Duncan Owen, Global Head of Real Estate, commented:
“One of the striking features of European commercial real estate at present is that values in different sectors are not just moving at different speeds, but in opposite directions. Investors must follow not one real estate market, but instead several. The biggest divergence is between retail and warehousing (industrial). Indeed, market fragmentation – a key theme of 2019 – is something we expect to persist next year.
“In Europe, we continue to like office space in ’winning’ cities; those with diverse economies such as Amsterdam, Berlin, Copenhagen, Paris, Munich, Manchester, London and Stockholm. Vacancy rates in many of these cities are at their lowest in 15 years and although development is increasing, it is unlikely to halt the growth in office rents. London faces some uncertainty due to Brexit, but there our strategy is to focus on areas which have a bias towards tech, media and life science occupiers – such as Bloomsbury and Shoreditch.
“The retail sector is difficult. The real opportunity is to convert redundant retail space into other uses including hotels, offices and residential. That should be viable in locations where there is demand from competing uses. We see good potential to re-develop old stores in city centres and retail parks in affluent parts of southern England. It will be much more difficult to re-purpose secondary shopping centres in towns and cities with weak economies.
“In the US, we believe a key market theme will be the move from ’big to small’. Property markets outside of the “Big 6” (Boston, New York, Washington DC, Chicago, San Francisco, and Los Angeles) should provide a primary source of stable income growth and protection from overvaluation concerns. Performance differences will be driven, in large part, by migration and demographic trends and corporate economic development, combined with existing positive commercial real estate fundamentals.”
Ji-Eun Kim, Head of Private Asset Manager Solutions, commented:
“Private debt has been one of the fastest growing asset classes in private assets. Sovereign wealth funds and large state pensions were amongst the earliest adopters, but increasingly the rest of the institutional investor world has followed suit. Private debt’s self-liquidating characteristics and enhanced cash yield are especially attractive in a low-return environment. In addition, the withdrawal of banks from loan activity after the financial crisis, along with more mature relationships between companies and direct lenders, has led to a wider array of opportunities. However, the growth has attracted new lenders, increasing competition and a build-up of dry power. Caution around less favourable pricing and credit terms has risen.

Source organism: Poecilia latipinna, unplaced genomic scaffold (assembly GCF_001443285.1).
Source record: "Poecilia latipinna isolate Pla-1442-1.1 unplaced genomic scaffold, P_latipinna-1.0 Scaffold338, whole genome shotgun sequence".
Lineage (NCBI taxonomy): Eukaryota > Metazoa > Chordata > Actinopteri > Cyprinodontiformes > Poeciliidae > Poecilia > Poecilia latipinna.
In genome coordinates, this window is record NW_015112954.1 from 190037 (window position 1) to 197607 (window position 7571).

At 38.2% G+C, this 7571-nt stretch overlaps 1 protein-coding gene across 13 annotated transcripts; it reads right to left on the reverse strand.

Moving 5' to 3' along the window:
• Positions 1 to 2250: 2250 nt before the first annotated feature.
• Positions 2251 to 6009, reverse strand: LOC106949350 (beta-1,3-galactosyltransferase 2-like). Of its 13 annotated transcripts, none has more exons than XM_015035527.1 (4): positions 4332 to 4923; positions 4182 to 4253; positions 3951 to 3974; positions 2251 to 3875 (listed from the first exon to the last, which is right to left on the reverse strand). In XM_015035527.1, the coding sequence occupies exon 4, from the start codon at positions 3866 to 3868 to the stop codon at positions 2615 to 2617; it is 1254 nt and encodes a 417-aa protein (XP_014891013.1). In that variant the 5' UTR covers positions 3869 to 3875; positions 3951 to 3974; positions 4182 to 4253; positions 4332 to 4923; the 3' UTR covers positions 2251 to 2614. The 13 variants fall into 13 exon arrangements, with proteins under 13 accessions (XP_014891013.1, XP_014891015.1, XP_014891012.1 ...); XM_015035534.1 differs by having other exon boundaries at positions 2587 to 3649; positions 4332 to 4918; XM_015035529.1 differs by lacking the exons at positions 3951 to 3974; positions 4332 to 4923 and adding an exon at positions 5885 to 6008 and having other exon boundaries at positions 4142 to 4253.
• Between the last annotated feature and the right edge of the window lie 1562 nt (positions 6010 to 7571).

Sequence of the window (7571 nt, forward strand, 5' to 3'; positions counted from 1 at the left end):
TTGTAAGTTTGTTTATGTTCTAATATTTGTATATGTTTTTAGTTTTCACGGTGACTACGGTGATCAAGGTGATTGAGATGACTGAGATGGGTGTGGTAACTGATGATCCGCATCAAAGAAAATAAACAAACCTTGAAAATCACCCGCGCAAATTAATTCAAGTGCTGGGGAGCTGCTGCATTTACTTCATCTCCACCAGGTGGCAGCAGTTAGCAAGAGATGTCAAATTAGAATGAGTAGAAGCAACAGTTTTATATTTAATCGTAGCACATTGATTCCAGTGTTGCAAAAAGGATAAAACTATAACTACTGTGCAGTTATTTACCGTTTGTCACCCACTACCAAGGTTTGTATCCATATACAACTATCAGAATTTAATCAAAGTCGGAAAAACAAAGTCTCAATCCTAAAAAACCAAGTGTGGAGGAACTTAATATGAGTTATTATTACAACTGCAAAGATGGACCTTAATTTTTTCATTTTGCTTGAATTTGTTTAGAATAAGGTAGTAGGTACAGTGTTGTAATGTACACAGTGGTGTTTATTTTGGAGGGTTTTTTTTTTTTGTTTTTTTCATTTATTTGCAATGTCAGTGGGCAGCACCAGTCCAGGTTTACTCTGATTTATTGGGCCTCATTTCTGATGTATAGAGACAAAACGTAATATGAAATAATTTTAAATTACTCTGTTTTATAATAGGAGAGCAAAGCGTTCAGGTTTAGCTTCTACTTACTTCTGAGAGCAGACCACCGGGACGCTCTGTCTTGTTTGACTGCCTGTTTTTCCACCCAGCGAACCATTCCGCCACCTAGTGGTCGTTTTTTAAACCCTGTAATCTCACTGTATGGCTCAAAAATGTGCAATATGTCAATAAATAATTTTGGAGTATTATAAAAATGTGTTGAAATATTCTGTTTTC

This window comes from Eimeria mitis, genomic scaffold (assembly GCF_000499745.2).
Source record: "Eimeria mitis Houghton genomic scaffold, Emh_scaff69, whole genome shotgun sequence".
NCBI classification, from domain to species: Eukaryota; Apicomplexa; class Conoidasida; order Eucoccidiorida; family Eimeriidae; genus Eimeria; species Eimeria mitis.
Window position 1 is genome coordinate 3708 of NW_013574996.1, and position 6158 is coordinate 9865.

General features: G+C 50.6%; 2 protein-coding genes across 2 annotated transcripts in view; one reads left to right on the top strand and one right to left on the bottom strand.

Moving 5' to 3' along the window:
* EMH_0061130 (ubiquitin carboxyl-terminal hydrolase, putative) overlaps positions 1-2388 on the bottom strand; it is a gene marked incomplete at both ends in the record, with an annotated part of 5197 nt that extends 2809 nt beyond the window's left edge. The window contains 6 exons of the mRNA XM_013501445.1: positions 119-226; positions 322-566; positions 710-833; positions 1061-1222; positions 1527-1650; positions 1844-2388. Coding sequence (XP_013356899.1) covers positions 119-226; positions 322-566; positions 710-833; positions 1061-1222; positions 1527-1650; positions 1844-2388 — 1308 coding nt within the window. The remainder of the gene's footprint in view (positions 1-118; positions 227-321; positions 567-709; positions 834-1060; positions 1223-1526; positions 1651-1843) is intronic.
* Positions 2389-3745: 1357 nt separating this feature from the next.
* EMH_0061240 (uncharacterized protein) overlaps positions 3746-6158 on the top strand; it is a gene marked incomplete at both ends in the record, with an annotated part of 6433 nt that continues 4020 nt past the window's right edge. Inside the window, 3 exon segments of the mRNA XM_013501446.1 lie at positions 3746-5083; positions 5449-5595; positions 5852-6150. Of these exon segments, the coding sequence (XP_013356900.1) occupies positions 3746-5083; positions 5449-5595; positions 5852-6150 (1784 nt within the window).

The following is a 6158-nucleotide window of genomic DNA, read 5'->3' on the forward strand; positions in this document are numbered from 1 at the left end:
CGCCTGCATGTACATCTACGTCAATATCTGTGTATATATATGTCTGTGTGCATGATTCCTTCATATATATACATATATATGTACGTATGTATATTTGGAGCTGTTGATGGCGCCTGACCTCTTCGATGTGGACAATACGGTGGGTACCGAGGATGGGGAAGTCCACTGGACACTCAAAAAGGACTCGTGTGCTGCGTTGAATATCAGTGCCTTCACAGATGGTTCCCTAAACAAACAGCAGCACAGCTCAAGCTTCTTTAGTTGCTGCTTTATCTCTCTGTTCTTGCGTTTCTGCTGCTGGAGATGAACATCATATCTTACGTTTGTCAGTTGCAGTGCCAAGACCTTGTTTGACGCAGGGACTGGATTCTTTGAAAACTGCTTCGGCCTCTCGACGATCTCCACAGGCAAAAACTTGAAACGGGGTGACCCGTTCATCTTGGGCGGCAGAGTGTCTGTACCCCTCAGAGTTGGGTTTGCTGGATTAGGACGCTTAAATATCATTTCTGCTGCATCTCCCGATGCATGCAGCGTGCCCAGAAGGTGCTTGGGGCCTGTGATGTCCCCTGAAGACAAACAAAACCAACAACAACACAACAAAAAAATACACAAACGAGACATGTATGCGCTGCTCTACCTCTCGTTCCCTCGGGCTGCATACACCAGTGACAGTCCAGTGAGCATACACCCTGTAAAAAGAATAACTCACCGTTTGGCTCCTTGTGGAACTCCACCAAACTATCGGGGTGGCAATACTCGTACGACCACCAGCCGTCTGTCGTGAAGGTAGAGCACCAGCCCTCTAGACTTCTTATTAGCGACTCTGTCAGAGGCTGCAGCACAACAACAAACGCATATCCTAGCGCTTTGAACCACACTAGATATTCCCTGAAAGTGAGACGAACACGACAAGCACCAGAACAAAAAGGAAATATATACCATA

“Though 2019 saw easing of senior loan issuance globally, the market remained borrower-friendly and expected to be so in 2020 given the competition among lenders. With pressure to deploy capital increasing amid signs of slowing economic growth, we believe investors need to prioritise manager quality and maintaining diversified private debt exposures across regions and industries. Investors should also seek lenders with differentiated origination approaches – the type and source of the loans – and scrutinise their credit expertise and underwriting practices to gauge a portfolio’s resilience in a downturn.
“As a relatively young asset class, many private debt managers did not exist prior to the financial crisis. Lenders with a track record of working through market stress, with the organisational infrastructure and scale to shift resources for troubled investments, are more likely to deliver during the next down cycle.”